The httpd.conf contains most all of the important configuration settings. Everything can be done here from adding virtual hosts, to setting the log files, to setting .htm files to be parsed for php. You can open the httpd.conf file for editting with

ee /usr/local/etc/apache22/httpd.conf

The first thing you will need to change in the file to get your server going is the ServerName to the hostname you want to use for the server. If you do not have one you can use the IP address, or localhost. This will need to be followed by the port number.


Which in my case I use:


Currently in Apache 2.2.x the default directory is /usr/local/www/apache22 instead of the old default. You can change to the standard directory of /usr/local/www/data if you want. Just replace any /usr/local/www/apache22 with /usr/local/www/data on the file and then move the folder like this if you do not have a previous version of apache installed that has created the directory already.

mv /usr/local/www/apache22 /usr/local/www/

You can replace it easily with sarep from the ports with this command.

sarep "/usr/local/www/apache22" "/usr/local/www" httpd.conf

This is enough to get the server going so that you can check that it will run, so do that now.

Starting Apache

Apache is controlled with apachectl, some examples of its usage are

apachectl start
apachectl restart
apachectl graceful
apachectl stop

The graceful option has the same result as restart, it just does it in a nice way as opposed to restart forcefully restarting the server.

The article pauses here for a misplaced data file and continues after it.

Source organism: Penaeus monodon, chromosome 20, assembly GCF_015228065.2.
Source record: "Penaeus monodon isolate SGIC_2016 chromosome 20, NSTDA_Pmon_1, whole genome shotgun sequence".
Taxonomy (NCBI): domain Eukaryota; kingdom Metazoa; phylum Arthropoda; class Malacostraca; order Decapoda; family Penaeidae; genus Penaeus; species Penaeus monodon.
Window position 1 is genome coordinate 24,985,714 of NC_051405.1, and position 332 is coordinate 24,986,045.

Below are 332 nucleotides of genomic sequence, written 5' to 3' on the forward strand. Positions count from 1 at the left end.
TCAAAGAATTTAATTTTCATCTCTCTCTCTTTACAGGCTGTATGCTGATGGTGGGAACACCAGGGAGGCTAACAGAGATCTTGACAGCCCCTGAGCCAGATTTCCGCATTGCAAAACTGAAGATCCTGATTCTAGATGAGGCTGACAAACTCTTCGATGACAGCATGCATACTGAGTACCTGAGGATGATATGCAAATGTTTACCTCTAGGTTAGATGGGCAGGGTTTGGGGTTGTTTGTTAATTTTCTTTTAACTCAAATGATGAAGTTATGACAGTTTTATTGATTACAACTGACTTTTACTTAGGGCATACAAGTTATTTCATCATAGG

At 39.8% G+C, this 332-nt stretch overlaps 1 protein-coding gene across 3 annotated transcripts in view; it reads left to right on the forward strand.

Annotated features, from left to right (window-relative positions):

Before restarting or starting Apache it is best to run the configtest to check for errors in the httpd.conf

apachectl configtest

If this comes back OK then you are good to go. When starting Apache it will not tell you if the start was successful, the easiest way to check this is to restart it. If apache failed to start up previously it will tell you that Apache is not running when you perform the restart.

Once your apache won’t start for unknown reason, you can check the logs and find the error messages. The log is located at /var/log/messages and you can check by

tail /var/log/messages
tail /var/log/httpd-error.log

To check if you can get to the server just point your web browser to the machine and you should get a message telling you that Apache has been successfully installed.

Turning on the defaults

Many of the default settings are now included in a seperate file and turned off default. To use them unhash this part of your httpd.conf file.

# Various default settings
Include etc/apache22/extra/httpd-default.conf

Common Errors

The most common error when setting up Apache is the “cannot determine local host name” error. This error is caused by the hostname resolving to a different IP than the one it has. To check what your current hostname is use hostname. Then use nslookup on the hostname to get the IP and compare it to the IP that your machine is actually using with ifconfig. For example:

# hostname

# nslookup
	Non-authoritative answer:

# ifconfig
	inet netmask 0xffffff00

We can see here that the IP of the hostname does not match the real IP of the machine. A quick fix for this is to just add the hostname to your /etc/hosts file.